Eldar Ryazanov graduated as a film director with honors from the Soviet State Institute of Cinematography (VGIK) in 1950, under the direction of G. Kozintsev. For first five years after the graduation he was making documentaries and in 1955 came to work at the Mosfilm Studios, where he worked under the direction of Ivan Pyryev. Ryazanov’s first feature film ‘Carnival Night’ (1956), was an instant box office hit.
Ryazanov’s early comedies ‘Devushka bez adresa’ (1957), ‘Gusarskaya ballada’ (1962), ‘Dayte zhalobnuyu knigu’ (1963) were popular in the time of the cultural “Thaw”, but his film ‘Chelovek niotkuda’ (1961), was banned by Soviet authorities, however, Ryazanov was not stopped making films. The most popular comedy is considered to be ’Watch Out for the Automobile’ (1966), the master blend of a witty script, precise direction, sharp cinematography, outstanding ensemble of actors and music written by one of the most recognized Soviet composer Andrei Petrov.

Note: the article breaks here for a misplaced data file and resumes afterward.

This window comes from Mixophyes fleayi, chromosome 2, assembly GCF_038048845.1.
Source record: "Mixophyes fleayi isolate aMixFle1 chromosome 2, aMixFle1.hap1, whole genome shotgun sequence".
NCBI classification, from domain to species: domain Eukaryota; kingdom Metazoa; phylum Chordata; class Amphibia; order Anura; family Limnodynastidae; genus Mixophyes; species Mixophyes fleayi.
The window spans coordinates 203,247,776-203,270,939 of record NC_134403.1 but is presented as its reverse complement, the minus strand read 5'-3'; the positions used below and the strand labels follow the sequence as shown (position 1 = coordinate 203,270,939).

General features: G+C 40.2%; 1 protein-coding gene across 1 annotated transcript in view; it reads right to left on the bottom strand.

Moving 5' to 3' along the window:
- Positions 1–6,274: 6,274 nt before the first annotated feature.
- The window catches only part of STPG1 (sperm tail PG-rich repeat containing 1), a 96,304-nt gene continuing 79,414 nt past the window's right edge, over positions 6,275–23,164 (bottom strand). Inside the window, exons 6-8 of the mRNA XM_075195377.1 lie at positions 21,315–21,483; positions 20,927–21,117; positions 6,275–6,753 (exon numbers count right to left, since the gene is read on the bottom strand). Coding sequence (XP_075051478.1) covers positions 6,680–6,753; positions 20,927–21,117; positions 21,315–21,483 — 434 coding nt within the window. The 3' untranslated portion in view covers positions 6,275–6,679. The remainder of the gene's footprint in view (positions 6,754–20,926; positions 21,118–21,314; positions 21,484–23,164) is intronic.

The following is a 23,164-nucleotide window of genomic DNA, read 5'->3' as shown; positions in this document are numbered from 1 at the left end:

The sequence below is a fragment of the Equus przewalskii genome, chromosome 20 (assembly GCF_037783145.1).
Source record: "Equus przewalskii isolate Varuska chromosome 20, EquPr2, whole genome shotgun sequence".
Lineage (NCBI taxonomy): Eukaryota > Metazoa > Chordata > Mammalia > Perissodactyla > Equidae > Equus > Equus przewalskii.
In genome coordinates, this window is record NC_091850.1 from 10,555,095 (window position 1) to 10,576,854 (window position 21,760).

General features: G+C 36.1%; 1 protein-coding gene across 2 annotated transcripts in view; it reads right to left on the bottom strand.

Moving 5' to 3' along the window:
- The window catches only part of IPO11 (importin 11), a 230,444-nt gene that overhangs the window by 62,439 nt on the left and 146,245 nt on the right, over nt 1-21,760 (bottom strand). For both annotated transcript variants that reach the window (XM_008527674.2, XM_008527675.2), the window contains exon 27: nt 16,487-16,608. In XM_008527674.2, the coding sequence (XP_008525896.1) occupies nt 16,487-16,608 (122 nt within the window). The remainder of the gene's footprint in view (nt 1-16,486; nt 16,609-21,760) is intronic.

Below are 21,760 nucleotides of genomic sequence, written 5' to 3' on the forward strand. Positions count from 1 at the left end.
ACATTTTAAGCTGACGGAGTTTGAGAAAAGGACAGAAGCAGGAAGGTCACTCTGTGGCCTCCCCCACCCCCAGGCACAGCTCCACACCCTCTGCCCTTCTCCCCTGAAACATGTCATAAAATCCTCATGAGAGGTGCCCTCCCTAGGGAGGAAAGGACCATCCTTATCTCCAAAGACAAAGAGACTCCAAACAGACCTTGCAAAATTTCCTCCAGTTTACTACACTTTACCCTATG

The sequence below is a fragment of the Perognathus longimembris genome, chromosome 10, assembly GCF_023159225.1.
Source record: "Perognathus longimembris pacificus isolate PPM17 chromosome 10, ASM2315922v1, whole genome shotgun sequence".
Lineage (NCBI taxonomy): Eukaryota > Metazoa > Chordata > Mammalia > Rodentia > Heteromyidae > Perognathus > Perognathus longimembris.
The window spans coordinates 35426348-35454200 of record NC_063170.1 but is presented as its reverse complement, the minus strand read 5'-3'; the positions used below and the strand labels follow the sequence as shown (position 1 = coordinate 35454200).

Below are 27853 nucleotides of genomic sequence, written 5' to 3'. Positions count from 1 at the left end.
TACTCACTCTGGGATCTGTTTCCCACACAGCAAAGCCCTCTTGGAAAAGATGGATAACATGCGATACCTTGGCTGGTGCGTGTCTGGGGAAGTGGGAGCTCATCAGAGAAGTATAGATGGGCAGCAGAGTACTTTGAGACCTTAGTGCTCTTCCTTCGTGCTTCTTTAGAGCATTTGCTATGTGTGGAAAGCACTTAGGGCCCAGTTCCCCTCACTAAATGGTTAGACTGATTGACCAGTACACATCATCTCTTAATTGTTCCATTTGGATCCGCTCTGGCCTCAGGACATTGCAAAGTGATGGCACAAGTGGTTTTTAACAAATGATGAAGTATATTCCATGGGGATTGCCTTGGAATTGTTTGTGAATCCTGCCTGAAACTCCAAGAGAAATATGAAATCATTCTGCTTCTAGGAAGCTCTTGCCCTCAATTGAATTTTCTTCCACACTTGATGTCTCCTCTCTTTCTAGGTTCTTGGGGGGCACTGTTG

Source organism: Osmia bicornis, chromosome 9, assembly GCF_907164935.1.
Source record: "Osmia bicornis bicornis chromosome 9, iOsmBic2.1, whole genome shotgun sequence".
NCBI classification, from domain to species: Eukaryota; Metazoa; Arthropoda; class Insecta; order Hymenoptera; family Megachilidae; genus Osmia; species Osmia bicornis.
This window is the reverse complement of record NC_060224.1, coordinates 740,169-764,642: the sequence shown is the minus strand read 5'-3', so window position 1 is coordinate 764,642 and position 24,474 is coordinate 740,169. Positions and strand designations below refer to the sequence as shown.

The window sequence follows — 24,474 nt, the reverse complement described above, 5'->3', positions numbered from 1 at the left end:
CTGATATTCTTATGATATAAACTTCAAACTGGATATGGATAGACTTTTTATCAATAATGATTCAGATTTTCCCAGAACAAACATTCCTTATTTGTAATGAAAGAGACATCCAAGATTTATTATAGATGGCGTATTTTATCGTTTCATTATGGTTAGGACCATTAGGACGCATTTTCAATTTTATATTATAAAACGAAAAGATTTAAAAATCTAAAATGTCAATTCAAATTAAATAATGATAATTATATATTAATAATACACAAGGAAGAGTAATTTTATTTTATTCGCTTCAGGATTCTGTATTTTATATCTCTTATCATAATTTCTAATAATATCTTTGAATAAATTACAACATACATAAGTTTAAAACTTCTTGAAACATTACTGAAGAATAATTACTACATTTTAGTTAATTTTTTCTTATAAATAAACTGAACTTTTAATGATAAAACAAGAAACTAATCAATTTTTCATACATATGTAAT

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Overlong but charming tale examining the cookie-cutter modernization of urban life. A man winds up in another city, takes a cab to his adress not realzing where he is as everything is pretty much the same. That is until the woman who lives there shows up. A farce ensues. Those reading political content into this one may be overreaching a little. A light comedy really that could have been better an hour shorter.
Art critics see the film as a work of social criticism, about the monotony and soulless uniformity under Soviet communism. But by far the most resonant theme is easy to pick out – heavy drinking. More national TV stations should broadcast the film during New Year's eve.